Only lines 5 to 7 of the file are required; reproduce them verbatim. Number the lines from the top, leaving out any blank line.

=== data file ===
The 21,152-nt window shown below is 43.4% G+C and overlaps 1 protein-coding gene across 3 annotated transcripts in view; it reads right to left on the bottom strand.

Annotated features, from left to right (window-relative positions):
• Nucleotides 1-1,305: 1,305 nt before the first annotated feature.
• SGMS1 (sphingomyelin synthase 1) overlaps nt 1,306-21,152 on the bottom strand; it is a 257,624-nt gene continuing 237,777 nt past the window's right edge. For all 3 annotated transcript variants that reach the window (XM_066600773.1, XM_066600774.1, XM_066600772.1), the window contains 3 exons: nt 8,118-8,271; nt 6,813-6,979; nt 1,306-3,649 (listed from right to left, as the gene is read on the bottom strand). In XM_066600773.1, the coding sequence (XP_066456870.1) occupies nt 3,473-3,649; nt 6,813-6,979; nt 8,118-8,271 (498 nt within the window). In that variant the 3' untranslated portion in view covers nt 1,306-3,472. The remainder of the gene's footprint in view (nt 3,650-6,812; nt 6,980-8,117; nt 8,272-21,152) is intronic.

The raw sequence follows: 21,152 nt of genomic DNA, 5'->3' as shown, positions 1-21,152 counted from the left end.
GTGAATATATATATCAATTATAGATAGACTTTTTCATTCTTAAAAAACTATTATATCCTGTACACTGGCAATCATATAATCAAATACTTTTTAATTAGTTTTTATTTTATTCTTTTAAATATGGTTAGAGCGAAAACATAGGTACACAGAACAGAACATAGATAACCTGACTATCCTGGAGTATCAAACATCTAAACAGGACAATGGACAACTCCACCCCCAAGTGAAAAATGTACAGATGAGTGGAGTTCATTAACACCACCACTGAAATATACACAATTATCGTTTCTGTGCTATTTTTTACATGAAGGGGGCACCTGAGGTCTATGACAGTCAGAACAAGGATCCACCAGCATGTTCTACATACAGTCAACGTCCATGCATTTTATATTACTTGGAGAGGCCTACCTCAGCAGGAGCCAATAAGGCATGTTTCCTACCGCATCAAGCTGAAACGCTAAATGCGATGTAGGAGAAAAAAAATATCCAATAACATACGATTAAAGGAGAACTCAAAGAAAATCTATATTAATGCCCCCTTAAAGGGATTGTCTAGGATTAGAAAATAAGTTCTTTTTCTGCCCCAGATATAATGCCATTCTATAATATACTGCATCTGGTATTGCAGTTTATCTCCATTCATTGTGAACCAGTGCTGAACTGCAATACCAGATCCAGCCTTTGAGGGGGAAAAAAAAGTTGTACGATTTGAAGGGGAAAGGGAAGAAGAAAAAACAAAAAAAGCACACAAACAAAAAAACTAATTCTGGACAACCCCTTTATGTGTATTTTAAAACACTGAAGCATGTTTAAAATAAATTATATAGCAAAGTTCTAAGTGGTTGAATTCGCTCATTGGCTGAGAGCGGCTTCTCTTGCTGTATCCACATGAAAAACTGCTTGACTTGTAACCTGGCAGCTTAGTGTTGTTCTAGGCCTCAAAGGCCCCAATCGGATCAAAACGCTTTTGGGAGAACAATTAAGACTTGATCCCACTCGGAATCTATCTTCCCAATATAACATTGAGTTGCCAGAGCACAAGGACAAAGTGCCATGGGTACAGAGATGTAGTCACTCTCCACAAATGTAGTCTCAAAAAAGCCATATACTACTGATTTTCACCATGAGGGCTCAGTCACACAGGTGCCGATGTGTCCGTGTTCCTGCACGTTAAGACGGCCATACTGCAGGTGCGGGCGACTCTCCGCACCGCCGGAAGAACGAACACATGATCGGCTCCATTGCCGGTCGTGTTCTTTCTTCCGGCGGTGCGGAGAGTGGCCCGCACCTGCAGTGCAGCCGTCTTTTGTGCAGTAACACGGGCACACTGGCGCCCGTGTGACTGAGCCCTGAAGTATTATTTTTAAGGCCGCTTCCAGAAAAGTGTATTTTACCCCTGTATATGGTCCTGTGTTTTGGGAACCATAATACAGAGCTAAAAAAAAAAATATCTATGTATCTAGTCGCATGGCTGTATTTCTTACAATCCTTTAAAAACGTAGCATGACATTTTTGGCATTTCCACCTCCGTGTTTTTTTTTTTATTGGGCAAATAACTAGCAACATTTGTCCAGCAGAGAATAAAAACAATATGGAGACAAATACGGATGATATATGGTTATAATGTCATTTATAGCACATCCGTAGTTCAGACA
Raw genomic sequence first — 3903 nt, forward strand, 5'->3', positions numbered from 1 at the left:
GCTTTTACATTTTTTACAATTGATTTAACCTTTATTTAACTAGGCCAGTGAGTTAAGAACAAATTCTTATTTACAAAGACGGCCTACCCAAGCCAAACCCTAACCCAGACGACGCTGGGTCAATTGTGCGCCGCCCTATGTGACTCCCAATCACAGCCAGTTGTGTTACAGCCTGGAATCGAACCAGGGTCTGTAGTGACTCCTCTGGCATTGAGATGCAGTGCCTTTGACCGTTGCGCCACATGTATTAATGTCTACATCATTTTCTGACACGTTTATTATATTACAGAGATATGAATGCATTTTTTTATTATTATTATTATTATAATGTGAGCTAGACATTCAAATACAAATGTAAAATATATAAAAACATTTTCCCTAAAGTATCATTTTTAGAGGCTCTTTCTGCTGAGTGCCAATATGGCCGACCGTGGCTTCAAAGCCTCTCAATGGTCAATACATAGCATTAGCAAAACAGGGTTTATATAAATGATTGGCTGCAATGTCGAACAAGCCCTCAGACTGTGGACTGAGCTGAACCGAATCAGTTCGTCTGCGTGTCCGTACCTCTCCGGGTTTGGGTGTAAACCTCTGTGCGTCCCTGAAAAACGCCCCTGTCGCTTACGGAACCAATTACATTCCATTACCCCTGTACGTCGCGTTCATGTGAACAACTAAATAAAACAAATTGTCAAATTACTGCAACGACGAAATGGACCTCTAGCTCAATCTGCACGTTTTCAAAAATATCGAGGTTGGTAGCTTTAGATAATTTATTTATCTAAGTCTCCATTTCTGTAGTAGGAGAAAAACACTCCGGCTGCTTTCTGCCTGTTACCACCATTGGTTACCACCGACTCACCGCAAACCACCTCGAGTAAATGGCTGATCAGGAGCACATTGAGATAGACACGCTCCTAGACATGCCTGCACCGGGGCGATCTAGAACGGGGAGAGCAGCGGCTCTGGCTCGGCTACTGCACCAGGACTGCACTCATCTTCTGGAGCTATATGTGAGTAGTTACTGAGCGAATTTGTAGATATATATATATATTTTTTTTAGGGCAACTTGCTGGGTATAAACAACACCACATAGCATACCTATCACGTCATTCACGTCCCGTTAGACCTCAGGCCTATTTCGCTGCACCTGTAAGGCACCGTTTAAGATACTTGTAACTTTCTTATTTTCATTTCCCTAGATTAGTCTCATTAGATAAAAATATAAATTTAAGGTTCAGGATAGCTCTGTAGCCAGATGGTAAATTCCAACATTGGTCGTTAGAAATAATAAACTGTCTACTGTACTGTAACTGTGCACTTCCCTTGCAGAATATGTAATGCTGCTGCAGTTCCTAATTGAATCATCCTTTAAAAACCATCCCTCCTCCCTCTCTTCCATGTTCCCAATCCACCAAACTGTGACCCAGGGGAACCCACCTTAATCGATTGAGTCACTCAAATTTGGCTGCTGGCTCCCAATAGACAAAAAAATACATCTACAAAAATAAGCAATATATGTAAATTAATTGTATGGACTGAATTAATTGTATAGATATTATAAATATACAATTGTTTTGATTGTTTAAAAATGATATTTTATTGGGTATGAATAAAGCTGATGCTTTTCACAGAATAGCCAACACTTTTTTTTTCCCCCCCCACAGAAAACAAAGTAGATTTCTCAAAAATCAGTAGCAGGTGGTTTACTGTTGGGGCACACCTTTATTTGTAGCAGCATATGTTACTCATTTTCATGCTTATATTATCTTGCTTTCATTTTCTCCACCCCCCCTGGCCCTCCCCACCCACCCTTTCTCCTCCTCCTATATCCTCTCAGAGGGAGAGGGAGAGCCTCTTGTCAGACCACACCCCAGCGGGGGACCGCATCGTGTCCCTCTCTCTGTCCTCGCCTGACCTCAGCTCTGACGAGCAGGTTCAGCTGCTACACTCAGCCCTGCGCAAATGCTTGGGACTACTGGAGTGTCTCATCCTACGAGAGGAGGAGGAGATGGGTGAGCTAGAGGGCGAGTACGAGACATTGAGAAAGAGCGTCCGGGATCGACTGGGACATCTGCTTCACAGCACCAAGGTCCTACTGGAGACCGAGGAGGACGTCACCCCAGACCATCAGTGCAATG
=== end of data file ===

The raw sequence follows: 21,152 nt of genomic DNA, 5'->3' as shown, positions 1-21,152 counted from the left end.
GTGAATATATATATCAATTATAGATAGACTTTTTCATTCTTAAAAAACTATTATATCCTGTACACTGGCAATCATATAATCAAATACTTTTTAATTAGTTTTTATTTTATTCTTTTAAATATGGTTAGAGCGAAAACATAGGTACACAGAACAGAACATAGATAACCTGACTATCCTGGAGTATCAAACATCTAAACAGGACAATGGACAACTCCACCCCCAAGTGAAAAATGTACAGATGAGTGGAGTTCATTAACACCACCACTGAAATATACACAATTATCGTTTCTGTGCTATTTTTTACATGAAGGGGGCACCTGAGGTCTATGACAGTCAGAACAAGGATCCACCAGCATGTTCTACATACAGTCAACGTCCATGCATTTTATATTACTTGGAGAGGCCTACCTCAGCAGGAGCCAATAAGGCATGTTTCCTACCGCATCAAGCTGAAACGCTAAATGCGATGTAGGAGAAAAAAAATATCCAATAACATACGATTAAAGGAGAACTCAAAGAAAATCTATATTAATGCCCCCTTAAAGGGATTGTCTAGGATTAGAAAATAAGTTCTTTTTCTGCCCCAGATATAATGCCATTCTATAATATACTGCATCTGGTATTGCAGTTTATCTCCATTCATTGTGAACCAGTGCTGAACTGCAATACCAGATCCAGCCTTTGAGGGGGAAAAAAAAGTTGTACGATTTGAAGGGGAAAGGGAAGAAGAAAAAACAAAAAAAGCACACAAACAAAAAAACTAATTCTGGACAACCCCTTTATGTGTATTTTAAAACACTGAAGCATGTTTAAAATAAATTATATAGCAAAGTTCTAAGTGGTTGAATTCGCTCATTGGCTGAGAGCGGCTTCTCTTGCTGTATCCACATGAAAAACTGCTTGACTTGTAACCTGGCAGCTTAGTGTTGTTCTAGGCCTCAAAGGCCCCAATCGGATCAAAACGCTTTTGGGAGAACAATTAAGACTTGATCCCACTCGGAATCTATCTTCCCAATATAACATTGAGTTGCCAGAGCACAAGGACAAAGTGCCATGGGTACAGAGATGTAGTCACTCTCCACAAATGTAGTCTCAAAAAAGCCATATACTACTGATTTTCACCATGAGGGCTCAGTCACACAGGTGCCGATGTGTCCGTGTTCCTGCACGTTAAGACGGCCATACTGCAGGTGCGGGCGACTCTCCGCACCGCCGGAAGAACGAACACATGATCGGCTCCATTGCCGGTCGTGTTCTTTCTTCCGGCGGTGCGGAGAGTGGCCCGCACCTGCAGTGCAGCCGTCTTTTGTGCAGTAACACGGGCACACTGGCGCCCGTGTGACTGAGCCCTGAAGTATTATTTTTAAGGCCGCTTCCAGAAAAGTGTATTTTACCCCTGTATATGGTCCTGTGTTTTGGGAACCATAATACAGAGCTAAAAAAAAAAATATCTATGTATCTAGTCGCATGGCTGTATTTCTTACAATCCTTTAAAAACGTAGCATGACATTTTTGGCATTTCCACCTCCGTGTTTTTTTTTTTATTGGGCAAATAACTAGCAACATTTGTCCAGCAGAGAATAAAAACAATATGGAGACAAATACGGATGATATATGGTTATAATGTCATTTATAGCACATCCGTAGTTCAGACA
Raw genomic sequence first — 3903 nt, forward strand, 5'->3', positions numbered from 1 at the left: